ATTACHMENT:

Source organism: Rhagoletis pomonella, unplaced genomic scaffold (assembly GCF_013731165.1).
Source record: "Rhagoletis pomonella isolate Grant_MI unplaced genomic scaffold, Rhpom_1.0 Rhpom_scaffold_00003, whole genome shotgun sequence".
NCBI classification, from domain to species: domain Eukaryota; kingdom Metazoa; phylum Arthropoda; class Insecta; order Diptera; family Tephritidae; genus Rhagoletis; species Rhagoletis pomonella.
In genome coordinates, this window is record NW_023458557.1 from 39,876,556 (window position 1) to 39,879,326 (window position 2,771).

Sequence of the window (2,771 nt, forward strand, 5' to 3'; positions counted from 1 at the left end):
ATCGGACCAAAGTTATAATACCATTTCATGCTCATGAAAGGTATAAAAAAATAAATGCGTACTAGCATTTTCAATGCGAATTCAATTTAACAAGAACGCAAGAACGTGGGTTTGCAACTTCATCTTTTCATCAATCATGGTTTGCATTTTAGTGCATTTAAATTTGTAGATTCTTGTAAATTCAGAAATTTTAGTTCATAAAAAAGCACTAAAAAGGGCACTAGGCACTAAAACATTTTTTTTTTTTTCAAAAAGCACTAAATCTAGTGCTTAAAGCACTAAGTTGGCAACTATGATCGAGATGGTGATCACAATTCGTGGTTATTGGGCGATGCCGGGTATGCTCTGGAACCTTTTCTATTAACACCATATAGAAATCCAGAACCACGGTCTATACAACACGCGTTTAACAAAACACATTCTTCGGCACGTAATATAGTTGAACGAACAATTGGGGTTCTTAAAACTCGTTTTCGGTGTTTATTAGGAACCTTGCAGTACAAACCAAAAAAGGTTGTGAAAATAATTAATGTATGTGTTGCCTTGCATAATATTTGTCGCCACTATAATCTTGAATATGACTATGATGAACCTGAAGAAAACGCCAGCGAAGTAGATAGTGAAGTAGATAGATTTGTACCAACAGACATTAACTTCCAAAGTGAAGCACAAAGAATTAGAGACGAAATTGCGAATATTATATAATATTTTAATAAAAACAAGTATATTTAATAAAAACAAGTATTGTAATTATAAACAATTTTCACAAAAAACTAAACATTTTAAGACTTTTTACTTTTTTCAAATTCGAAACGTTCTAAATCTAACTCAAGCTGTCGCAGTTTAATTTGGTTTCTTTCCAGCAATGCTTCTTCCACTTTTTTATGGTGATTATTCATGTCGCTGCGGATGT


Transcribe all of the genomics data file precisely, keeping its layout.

Source organism: Rhagoletis pomonella, unplaced genomic scaffold (assembly GCF_013731165.1).
Source record: "Rhagoletis pomonella isolate Grant_MI unplaced genomic scaffold, Rhpom_1.0 Rhpom_scaffold_00003, whole genome shotgun sequence".
NCBI classification, from domain to species: domain Eukaryota; kingdom Metazoa; phylum Arthropoda; class Insecta; order Diptera; family Tephritidae; genus Rhagoletis; species Rhagoletis pomonella.
In genome coordinates, this window is record NW_023458557.1 from 39,876,556 (window position 1) to 39,879,326 (window position 2,771).

Sequence of the window (2,771 nt, forward strand, 5' to 3'; positions counted from 1 at the left end):
ATCGGACCAAAGTTATAATACCATTTCATGCTCATGAAAGGTATAAAAAAATAAATGCGTACTAGCATTTTCAATGCGAATTCAATTTAACAAGAACGCAAGAACGTGGGTTTGCAACTTCATCTTTTCATCAATCATGGTTTGCATTTTAGTGCATTTAAATTTGTAGATTCTTGTAAATTCAGAAATTTTAGTTCATAAAAAAGCACTAAAAAGGGCACTAGGCACTAAAACATTTTTTTTTTTTTCAAAAAGCACTAAATCTAGTGCTTAAAGCACTAAGTTGGCAACTATGATCGAGATGGTGATCACAATTCGTGGTTATTGGGCGATGCCGGGTATGCTCTGGAACCTTTTCTATTAACACCATATAGAAATCCAGAACCACGGTCTATACAACACGCGTTTAACAAAACACATTCTTCGGCACGTAATATAGTTGAACGAACAATTGGGGTTCTTAAAACTCGTTTTCGGTGTTTATTAGGAACCTTGCAGTACAAACCAAAAAAGGTTGTGAAAATAATTAATGTATGTGTTGCCTTGCATAATATTTGTCGCCACTATAATCTTGAATATGACTATGATGAACCTGAAGAAAACGCCAGCGAAGTAGATAGTGAAGTAGATAGATTTGTACCAACAGACATTAACTTCCAAAGTGAAGCACAAAGAATTAGAGACGAAATTGCGAATATTATATAATATTTTAATAAAAACAAGTATATTTAATAAAAACAAGTATTGTAATTATAAACAATTTTCACAAAAAACTAAACATTTTAAGACTTTTTACTTTTTTCAAATTCGAAACGTTCTAAATCTAACTCAAGCTGTCGCAGTTTAATTTGGTTTCTTTCCAGCAATGCTTCTTCCACTTTTTTATGGTGATTATTCATGTCGCTGCGGATGT